‘LUST.’ is presented as the malevolent counterpart track to ‘LOVE.’, told through the eyes of four millennials who, to their own demise, conform to the trappings of the world’s promises despite being presented opportunities to ‘wake up’ and better themselves. Strikingly, Lamar himself is one of those characters who reflects “Lately, I lust over self…Lately, in James 4:4 says / Friend of the world is enemy of the Lord” just before the song cuts out and the listener is left once again to choose: is it wickedness or weakness that drives these characters? This theme is continued in the Rihanna-featuring ‘LOYALTY.’, in which the pair confront those who put their worth in material status and relationships (“Tell me who you loyal to / Is it money? Is it fame?...Is it anybody that you would lie for?...Anybody you would die for?”). No earthly treasure or relationship is shown to satisfy, as seen by Kendrick’s answer to the question of where loyalty should lie: “That’s what God for."
On lead-single ‘HUMBLE.’, you’d be forgiven at first for thinking you were witnessing another swagger rapper laying waste to his competition as Lamar challenges his opponents to be humbled by his success. Yet when paired with the mellow production and undulating vocals of its counterpart ‘PRIDE.’ the tracks are seen as each others’ ironic antithesis, a warning of the emptiness of arrogant pursuits, with the rapper reflecting on his inner restlessness (“Happiness or flashiness, How do you serve the question? See in the perfect world, I would be perfect, world…”). The song’s refrain, “Maybe I wasn’t there” is layered over wailing sirens to expose a man confronted with the reality that the struggle between wickedness and weakness is destroying everything in his life.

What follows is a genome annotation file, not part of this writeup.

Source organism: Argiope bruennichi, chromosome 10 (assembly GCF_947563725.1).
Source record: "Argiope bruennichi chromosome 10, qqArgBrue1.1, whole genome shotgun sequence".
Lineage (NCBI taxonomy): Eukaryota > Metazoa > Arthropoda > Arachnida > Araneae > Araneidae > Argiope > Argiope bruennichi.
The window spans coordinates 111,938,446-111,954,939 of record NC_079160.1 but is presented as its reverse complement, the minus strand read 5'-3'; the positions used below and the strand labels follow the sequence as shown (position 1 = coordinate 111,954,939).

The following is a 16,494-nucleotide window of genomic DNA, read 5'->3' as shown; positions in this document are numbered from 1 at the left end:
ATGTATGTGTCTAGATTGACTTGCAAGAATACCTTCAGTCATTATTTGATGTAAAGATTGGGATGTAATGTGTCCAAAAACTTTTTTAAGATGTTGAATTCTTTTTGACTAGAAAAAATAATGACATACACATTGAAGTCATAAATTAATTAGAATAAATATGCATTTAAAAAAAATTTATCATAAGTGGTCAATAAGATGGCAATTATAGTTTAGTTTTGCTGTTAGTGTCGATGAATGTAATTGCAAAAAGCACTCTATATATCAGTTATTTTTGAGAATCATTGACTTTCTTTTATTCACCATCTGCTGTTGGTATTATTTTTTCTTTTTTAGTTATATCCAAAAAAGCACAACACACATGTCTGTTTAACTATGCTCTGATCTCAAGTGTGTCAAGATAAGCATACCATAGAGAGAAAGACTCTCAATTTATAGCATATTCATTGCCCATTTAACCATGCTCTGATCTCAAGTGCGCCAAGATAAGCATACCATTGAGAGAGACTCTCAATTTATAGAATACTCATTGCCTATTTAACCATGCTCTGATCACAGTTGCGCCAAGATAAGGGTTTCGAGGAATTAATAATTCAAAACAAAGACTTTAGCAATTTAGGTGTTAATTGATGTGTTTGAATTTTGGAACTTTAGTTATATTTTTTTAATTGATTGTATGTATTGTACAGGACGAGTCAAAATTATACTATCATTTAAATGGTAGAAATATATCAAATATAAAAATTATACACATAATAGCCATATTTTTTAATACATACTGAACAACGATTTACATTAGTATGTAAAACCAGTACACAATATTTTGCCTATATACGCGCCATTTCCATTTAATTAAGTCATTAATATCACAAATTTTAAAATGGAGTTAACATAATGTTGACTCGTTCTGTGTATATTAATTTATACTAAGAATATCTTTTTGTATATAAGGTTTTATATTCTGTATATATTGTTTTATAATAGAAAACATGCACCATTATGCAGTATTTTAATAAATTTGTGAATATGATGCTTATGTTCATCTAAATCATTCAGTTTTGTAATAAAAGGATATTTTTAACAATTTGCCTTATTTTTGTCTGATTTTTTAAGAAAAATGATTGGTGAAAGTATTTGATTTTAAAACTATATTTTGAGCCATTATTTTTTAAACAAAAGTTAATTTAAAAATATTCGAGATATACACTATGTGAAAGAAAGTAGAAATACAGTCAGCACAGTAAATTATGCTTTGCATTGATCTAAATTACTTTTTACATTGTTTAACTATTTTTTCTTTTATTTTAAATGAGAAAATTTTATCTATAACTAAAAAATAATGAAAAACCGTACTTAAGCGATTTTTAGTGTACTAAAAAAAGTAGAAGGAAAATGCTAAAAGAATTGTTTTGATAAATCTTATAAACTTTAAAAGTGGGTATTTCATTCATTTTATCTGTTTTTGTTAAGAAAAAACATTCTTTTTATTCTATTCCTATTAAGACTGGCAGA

The eight-minute slow-burner ‘FEAR.’, which opens with the refrain “Why God why God do I gotta suffer?” sees Kendrick confront his own personal weaknesses at three crucial life stages. As a seven-year old, he is afraid of physical harm from his parents for his misguided juvenile actions. At seventeen, gang affiliations and adolescent temptations push him towards an early grave as he fears “I’ll probably die anonymous / I’ll probably die with promises”. At twenty-seven, despite his success, he’s more depressed and far from God than ever, feeling as though he might be another Job figure about to have it all snatched away (“When I was 27, I grew accustomed to more fear / Accumulated 10 times over throughout the years…is God playing a joke on me? Is it all for the moment, and will he see me as Job?”). As the song closes, Lamar’s cousin Carl Duckworth leaves a voicemail reminding him that he can only overcome his weaknesses by returning to God, yet there’s only silence in response. Despite recognising his disconnect from his Creator, Lamar is seemingly at a loss as to the means by which he can access this relationship.